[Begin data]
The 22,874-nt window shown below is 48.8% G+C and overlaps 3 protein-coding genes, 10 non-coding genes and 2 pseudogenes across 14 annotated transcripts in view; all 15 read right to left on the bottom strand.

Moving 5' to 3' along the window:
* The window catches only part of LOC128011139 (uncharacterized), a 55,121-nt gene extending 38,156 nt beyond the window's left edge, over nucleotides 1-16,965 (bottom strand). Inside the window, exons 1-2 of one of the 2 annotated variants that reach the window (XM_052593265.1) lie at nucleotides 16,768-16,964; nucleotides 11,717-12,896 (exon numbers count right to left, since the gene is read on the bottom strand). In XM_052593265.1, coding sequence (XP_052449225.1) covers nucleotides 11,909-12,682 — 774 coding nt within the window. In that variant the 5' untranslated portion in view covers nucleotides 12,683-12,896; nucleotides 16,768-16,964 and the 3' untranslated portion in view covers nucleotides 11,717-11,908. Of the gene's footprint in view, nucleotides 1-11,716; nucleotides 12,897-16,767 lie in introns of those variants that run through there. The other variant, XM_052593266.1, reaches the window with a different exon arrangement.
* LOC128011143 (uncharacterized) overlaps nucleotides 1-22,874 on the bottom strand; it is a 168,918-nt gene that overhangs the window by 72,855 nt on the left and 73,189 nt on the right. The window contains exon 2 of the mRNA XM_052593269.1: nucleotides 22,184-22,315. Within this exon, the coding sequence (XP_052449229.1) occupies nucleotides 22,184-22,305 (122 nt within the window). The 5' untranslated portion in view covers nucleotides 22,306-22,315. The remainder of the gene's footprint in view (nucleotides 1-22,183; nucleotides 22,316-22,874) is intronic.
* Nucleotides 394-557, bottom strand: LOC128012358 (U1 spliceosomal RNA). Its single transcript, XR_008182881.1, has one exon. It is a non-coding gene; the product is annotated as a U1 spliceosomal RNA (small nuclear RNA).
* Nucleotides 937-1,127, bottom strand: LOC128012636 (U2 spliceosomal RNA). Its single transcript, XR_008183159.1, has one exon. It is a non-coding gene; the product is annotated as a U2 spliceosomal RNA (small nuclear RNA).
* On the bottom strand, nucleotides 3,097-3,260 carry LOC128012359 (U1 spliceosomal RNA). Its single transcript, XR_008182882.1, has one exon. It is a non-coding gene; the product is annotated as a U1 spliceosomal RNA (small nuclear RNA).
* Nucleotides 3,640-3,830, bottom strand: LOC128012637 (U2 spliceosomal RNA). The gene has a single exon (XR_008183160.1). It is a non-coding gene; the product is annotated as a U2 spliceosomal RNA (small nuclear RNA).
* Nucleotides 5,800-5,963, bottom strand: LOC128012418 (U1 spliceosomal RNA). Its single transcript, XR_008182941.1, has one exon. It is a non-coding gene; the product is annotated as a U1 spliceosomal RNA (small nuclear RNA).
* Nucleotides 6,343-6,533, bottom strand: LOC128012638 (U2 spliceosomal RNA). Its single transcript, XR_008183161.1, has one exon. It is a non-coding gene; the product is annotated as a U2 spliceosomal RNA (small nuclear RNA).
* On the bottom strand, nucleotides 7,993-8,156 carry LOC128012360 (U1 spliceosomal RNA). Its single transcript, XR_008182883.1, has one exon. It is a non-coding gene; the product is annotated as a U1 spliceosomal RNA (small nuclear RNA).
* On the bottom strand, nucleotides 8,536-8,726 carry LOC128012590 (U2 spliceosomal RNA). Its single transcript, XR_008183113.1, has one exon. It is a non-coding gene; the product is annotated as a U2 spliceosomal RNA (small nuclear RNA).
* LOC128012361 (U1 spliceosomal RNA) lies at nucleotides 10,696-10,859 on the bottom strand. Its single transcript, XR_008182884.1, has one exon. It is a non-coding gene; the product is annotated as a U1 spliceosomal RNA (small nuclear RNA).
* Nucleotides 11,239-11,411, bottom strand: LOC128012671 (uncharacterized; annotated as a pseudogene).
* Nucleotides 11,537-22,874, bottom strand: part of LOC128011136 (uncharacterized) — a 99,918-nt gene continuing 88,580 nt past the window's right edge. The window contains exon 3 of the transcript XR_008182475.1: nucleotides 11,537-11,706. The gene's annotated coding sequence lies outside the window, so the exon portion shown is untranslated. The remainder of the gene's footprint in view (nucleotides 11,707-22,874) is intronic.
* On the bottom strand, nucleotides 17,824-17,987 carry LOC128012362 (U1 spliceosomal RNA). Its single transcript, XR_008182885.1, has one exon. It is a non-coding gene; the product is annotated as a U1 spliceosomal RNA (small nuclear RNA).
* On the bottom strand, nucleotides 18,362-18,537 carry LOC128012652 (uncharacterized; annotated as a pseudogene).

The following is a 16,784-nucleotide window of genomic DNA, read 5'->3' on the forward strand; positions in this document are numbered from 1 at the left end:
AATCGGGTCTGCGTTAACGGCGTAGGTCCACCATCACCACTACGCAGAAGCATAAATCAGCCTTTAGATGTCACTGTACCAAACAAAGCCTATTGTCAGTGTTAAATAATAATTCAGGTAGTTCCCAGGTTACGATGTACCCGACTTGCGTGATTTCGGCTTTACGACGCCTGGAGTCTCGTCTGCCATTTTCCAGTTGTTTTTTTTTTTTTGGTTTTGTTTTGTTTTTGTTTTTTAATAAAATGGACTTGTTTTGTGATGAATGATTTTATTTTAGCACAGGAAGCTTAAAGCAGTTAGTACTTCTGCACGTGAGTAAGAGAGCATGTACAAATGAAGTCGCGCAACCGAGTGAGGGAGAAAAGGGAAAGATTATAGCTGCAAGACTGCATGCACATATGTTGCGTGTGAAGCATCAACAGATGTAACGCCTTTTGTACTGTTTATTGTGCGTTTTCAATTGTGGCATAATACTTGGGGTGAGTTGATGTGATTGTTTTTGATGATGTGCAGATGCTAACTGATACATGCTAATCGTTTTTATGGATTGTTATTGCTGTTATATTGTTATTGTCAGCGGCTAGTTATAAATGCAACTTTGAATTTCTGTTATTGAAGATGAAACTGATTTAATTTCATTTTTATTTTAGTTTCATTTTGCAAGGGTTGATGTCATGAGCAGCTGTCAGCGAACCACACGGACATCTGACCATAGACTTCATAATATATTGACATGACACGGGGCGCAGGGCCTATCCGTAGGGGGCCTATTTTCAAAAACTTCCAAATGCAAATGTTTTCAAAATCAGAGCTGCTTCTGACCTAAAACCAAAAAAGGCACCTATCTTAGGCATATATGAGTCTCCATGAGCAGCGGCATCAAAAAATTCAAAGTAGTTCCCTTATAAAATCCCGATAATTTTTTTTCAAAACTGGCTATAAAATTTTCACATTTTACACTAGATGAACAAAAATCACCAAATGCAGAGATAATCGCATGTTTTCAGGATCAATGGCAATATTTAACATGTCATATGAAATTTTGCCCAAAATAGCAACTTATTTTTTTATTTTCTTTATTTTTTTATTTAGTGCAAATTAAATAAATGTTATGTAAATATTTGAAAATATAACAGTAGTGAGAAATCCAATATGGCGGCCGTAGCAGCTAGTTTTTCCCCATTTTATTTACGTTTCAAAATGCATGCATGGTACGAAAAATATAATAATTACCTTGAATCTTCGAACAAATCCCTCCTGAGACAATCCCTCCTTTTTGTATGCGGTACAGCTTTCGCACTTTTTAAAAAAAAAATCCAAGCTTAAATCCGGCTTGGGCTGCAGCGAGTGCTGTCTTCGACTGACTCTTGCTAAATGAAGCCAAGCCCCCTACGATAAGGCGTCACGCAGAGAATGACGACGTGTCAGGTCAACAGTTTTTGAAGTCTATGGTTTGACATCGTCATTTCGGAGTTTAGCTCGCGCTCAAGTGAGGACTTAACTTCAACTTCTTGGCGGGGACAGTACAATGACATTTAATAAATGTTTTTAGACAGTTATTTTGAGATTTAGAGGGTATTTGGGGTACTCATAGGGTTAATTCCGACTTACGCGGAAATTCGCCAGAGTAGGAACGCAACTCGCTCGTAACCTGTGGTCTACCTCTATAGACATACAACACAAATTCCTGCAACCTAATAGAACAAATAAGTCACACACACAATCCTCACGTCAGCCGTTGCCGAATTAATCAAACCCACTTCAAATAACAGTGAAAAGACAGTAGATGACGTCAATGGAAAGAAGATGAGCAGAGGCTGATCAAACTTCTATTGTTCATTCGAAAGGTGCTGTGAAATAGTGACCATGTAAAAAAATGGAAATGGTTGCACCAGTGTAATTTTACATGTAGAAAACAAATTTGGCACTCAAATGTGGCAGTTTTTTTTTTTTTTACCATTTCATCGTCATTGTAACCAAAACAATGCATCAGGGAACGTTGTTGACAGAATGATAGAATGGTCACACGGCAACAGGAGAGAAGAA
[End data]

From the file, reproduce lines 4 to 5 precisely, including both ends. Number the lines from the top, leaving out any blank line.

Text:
* LOC128011143 (uncharacterized) overlaps nucleotides 1-22,874 on the bottom strand; it is a 168,918-nt gene that overhangs the window by 72,855 nt on the left and 73,189 nt on the right. The window contains exon 2 of the mRNA XM_052593269.1: nucleotides 22,184-22,315. Within this exon, the coding sequence (XP_052449229.1) occupies nucleotides 22,184-22,305 (122 nt within the window). The 5' untranslated portion in view covers nucleotides 22,306-22,315. The remainder of the gene's footprint in view (nucleotides 1-22,183; nucleotides 22,316-22,874) is intronic.
* Nucleotides 394-557, bottom strand: LOC128012358 (U1 spliceosomal RNA). Its single transcript, XR_008182881.1, has one exon. It is a non-coding gene; the product is annotated as a U1 spliceosomal RNA (small nuclear RNA).